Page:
A: When vehicles are not running the transmission is not receiving circulating lubricant. If the driveshaft is left installed, the transmission, which is not receiving lubricant, is still spinning. This allows it to get very hot which eventually will cause major damage to the transmission. Therefore, removing the driveshaft completely eliminates the transmission from spinning. Simply leaving it in neutral is not sufficient since the transmission still spins in neutral.
semi trailer tires

Waste Management – South Sound

Waste Management - South Sound



Waste Management South Sound, located in Auburn, Washington, is home to a hauling site, transfer station, and the Pacific Northwest’s central maintenance shop. Because of the excellent fleet maintenance program here at Auburn, it is not uncommon to see many different garbage trucks from across WM’s Pacific Northwest sites here for repair. The man behind this program is Tom Repass, and with him and his amazing technicians, they are able to keep trucks from all over up and running.

We start the tour with with the pride of Auburn’s fleet – a 1982 International Cargostar Heil 4000 RL. I originally saw a picture of this truck in the annual Wenatchee Apple Blossom Festival. I was amazed at how good of a condition it was in, and so I spent the next few months trying to track it down. When I started my internship at WM in 2016, I was able to find out that this truck was registered to the Auburn yard. I reached out to the PNW Fleet Director, Ernie Christie, about this truck, and he put me in contact with Tom. The following morning, I received an email from Tom inviting me to come check out the truck if I’m ever in the area. Two months later, I finally got to see this beast in action along with Alan (West Coast Refuse Trucks). It originated from a company in Portland that got bought out in 2013. Because WM is contractually obligated to have a rear loader on site at Auburn, Tom decided to refurbish the entire truck and use it not only as a community clean up truck, but also as a show truck for other yards. Once in a while it even does bulky item pick ups! They did an amazing job with it, and the paint looks really good (Tom still wants to repaint the cab to make it perfect lol). We couldn’t leave without asking to see if they could fire the truck up, and thankfully, they were more than willing to show us the ins and outs of it. I’m fairly certain this is the oldest active garbage truck in all of WM’s fleet.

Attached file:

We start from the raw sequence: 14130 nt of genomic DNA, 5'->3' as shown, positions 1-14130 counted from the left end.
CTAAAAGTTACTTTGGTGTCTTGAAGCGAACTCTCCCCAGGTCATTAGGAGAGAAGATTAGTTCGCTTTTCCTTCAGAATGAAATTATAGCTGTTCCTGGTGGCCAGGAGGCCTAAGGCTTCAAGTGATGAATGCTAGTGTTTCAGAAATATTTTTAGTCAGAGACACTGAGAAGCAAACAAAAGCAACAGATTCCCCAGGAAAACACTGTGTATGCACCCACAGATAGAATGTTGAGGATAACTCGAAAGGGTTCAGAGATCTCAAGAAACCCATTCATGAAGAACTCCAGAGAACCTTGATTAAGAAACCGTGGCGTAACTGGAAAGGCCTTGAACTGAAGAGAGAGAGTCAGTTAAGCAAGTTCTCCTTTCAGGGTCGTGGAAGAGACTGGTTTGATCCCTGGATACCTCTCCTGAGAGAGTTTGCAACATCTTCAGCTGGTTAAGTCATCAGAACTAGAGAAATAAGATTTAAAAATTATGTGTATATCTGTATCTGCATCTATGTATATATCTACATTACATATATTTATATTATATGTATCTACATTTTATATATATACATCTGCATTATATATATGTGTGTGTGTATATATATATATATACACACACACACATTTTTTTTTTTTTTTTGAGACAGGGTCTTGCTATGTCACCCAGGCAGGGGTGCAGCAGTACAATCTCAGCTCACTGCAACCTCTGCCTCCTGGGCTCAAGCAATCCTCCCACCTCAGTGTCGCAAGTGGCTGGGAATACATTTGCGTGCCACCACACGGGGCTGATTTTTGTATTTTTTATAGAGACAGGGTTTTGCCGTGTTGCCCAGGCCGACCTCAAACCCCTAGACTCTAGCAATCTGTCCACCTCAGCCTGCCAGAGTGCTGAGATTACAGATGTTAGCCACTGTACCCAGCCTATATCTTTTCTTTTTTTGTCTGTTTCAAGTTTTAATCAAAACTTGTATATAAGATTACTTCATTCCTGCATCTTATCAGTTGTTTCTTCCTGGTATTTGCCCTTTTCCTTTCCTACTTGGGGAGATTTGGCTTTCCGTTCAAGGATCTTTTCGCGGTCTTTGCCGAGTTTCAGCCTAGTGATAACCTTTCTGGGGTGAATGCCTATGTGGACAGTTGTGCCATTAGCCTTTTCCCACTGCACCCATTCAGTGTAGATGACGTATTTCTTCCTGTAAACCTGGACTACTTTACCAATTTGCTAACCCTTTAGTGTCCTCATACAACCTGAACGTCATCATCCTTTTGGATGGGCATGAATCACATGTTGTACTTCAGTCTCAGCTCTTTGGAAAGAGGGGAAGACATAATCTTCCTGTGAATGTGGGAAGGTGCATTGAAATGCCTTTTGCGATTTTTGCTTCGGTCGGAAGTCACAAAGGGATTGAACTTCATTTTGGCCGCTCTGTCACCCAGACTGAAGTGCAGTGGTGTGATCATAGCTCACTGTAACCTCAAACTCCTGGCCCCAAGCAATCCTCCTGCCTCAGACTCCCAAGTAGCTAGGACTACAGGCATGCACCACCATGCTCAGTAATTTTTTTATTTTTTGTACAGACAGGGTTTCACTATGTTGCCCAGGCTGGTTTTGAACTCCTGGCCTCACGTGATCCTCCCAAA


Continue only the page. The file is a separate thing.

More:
After the rear loader, Tom showed us his next project… a truck salvage program for the entire market area (9:38). Sitting inside a warehouse is about 50-60 cabs fully dismantled and parted out. The majority of them are Macks and Condors, most of which are from California. Because Condor parts are so hard to find, Tom is well known across the entire company and he said that if any site needs a part, they usually come to him for it. He’s personally overseen the dismantling of over 40 Condors.

Some other notable trucks in their fleet are the old school roll offs and tractors. Tom told us that the WhiteGMC WGs were bought from an Air Force base in Utah, and at the time, they were single axle tractors used for LTL trailers. They were in good condition so WM bought them, stretched out the chassis, and put roll off hoist on them. There are still many WhiteGMC WGs running daily here, as well as a few old Freightliners and Peterbilts, some of which are bleeding blue paint. I was also glad to see their Volvo WXLL Wittke Curotto Cans, both of which I found out run regularly. So despite the frontline trucks not being as unique, Auburn has still managed to keep things interesting between their fleet maintenance program and truck salvage yard.

A big thanks to Tom Repass for inviting us to come check out his awesome yard and another thanks to all his techs for their hard work! And thanks to Alan for tagging along – this trip wouldn’t have been possible without him!

Date filmed: August 28, 2017